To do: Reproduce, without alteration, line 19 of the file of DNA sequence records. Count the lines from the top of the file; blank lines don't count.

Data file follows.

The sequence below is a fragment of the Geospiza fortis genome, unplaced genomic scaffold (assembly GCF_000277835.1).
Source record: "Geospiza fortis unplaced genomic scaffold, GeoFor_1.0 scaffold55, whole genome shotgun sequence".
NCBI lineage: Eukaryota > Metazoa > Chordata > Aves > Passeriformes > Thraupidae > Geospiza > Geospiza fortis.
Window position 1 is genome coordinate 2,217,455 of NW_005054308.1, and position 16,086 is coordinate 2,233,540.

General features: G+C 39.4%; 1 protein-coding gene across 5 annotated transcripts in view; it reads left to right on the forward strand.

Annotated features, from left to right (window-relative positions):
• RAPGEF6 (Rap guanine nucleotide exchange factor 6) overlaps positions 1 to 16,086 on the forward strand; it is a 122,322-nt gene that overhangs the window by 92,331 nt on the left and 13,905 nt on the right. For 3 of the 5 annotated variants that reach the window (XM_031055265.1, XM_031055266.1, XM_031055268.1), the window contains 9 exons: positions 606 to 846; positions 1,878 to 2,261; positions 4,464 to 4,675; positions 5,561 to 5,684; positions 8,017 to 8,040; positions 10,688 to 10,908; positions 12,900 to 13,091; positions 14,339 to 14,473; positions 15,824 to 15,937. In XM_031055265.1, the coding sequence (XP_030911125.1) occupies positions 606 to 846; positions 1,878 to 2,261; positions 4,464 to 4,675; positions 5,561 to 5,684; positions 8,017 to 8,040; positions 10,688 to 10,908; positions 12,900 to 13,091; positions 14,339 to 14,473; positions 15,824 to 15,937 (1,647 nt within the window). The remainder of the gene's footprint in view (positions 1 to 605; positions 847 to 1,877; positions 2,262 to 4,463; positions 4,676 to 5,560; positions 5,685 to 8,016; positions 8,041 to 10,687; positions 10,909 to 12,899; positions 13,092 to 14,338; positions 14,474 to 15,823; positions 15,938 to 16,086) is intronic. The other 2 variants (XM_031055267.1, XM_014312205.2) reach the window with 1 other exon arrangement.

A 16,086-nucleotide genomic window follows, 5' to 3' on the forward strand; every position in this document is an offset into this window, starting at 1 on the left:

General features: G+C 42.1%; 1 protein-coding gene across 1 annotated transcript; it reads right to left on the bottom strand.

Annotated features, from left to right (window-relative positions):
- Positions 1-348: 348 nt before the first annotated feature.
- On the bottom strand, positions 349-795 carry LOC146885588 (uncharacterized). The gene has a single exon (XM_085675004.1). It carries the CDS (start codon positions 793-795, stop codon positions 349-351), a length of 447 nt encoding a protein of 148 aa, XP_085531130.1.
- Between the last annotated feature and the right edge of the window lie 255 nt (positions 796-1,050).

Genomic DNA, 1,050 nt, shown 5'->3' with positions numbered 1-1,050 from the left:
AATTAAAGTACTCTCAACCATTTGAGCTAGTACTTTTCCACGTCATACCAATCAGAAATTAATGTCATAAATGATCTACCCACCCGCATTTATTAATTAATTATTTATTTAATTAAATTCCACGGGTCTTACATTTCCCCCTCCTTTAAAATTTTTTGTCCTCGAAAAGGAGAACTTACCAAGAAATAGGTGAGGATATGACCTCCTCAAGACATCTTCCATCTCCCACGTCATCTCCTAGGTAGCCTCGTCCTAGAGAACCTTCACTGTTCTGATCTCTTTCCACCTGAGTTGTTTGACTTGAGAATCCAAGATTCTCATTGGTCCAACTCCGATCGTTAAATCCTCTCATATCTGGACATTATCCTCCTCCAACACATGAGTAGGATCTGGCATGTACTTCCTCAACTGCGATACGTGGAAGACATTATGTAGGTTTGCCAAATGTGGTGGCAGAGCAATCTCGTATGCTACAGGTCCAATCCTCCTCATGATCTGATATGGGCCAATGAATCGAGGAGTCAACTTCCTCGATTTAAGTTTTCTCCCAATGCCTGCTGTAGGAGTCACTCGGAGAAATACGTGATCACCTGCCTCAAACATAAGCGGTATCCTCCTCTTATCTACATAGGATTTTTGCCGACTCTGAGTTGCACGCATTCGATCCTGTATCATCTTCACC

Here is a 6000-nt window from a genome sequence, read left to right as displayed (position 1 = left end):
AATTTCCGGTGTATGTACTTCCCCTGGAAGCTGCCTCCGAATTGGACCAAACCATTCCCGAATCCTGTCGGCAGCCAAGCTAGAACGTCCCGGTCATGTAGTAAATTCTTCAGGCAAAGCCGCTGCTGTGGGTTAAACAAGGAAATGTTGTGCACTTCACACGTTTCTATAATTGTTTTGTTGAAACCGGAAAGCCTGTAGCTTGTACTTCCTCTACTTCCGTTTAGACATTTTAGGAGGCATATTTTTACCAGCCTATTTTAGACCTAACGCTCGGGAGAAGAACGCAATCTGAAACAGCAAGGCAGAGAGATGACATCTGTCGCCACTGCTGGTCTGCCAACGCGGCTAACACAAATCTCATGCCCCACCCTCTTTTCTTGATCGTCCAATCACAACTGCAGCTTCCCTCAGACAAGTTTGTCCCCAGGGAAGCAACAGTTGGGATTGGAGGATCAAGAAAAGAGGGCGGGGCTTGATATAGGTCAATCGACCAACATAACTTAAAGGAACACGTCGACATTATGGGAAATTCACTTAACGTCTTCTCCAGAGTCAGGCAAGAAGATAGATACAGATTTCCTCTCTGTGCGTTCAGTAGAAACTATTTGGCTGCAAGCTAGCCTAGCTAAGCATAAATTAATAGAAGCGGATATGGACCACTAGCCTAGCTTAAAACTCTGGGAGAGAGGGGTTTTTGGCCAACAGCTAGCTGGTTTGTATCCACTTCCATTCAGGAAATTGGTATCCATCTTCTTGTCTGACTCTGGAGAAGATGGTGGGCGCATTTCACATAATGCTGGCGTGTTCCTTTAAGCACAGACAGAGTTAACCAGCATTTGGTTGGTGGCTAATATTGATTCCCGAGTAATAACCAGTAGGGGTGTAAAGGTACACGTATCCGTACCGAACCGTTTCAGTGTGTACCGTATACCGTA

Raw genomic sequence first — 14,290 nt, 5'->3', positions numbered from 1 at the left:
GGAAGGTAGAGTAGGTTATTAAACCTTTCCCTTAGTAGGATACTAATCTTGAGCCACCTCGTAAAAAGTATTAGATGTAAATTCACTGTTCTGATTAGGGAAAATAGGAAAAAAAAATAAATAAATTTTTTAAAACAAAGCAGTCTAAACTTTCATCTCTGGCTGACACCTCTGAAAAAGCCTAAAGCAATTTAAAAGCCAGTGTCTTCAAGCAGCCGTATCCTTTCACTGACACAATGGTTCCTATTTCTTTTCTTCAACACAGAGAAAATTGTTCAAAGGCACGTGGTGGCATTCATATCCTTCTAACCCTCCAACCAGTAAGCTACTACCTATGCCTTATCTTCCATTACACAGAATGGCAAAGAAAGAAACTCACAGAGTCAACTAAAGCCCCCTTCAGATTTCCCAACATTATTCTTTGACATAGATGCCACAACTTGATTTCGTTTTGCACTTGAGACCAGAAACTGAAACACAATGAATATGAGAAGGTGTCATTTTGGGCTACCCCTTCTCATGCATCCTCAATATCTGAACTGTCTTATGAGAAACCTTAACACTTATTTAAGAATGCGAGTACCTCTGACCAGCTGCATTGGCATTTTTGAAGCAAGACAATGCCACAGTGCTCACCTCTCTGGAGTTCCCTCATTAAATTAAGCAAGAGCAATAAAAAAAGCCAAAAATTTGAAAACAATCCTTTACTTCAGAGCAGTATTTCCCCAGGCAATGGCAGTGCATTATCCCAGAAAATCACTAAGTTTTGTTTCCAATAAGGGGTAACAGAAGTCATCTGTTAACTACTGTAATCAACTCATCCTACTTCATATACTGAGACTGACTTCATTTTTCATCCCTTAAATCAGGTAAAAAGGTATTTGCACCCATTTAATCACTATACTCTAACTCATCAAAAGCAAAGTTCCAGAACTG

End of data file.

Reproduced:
GGAAGGTAGAGTAGGTTATTAAACCTTTCCCTTAGTAGGATACTAATCTTGAGCCACCTCGTAAAAAGTATTAGATGTAAATTCACTGTTCTGATTAGGGAAAATAGGAAAAAAAAATAAATAAATTTTTTAAAACAAAGCAGTCTAAACTTTCATCTCTGGCTGACACCTCTGAAAAAGCCTAAAGCAATTTAAAAGCCAGTGTCTTCAAGCAGCCGTATCCTTTCACTGACACAATGGTTCCTATTTCTTTTCTTCAACACAGAGAAAATTGTTCAAAGGCACGTGGTGGCATTCATATCCTTCTAACCCTCCAACCAGTAAGCTACTACCTATGCCTTATCTTCCATTACACAGAATGGCAAAGAAAGAAACTCACAGAGTCAACTAAAGCCCCCTTCAGATTTCCCAACATTATTCTTTGACATAGATGCCACAACTTGATTTCGTTTTGCACTTGAGACCAGAAACTGAAACACAATGAATATGAGAAGGTGTCATTTTGGGCTACCCCTTCTCATGCATCCTCAATATCTGAACTGTCTTATGAGAAACCTTAACACTTATTTAAGAATGCGAGTACCTCTGACCAGCTGCATTGGCATTTTTGAAGCAAGACAATGCCACAGTGCTCACCTCTCTGGAGTTCCCTCATTAAATTAAGCAAGAGCAATAAAAAAAGCCAAAAATTTGAAAACAATCCTTTACTTCAGAGCAGTATTTCCCCAGGCAATGGCAGTGCATTATCCCAGAAAATCACTAAGTTTTGTTTCCAATAAGGGGTAACAGAAGTCATCTGTTAACTACTGTAATCAACTCATCCTACTTCATATACTGAGACTGACTTCATTTTTCATCCCTTAAATCAGGTAAAAAGGTATTTGCACCCATTTAATCACTATACTCTAACTCATCAAAAGCAAAGTTCCAGAACTG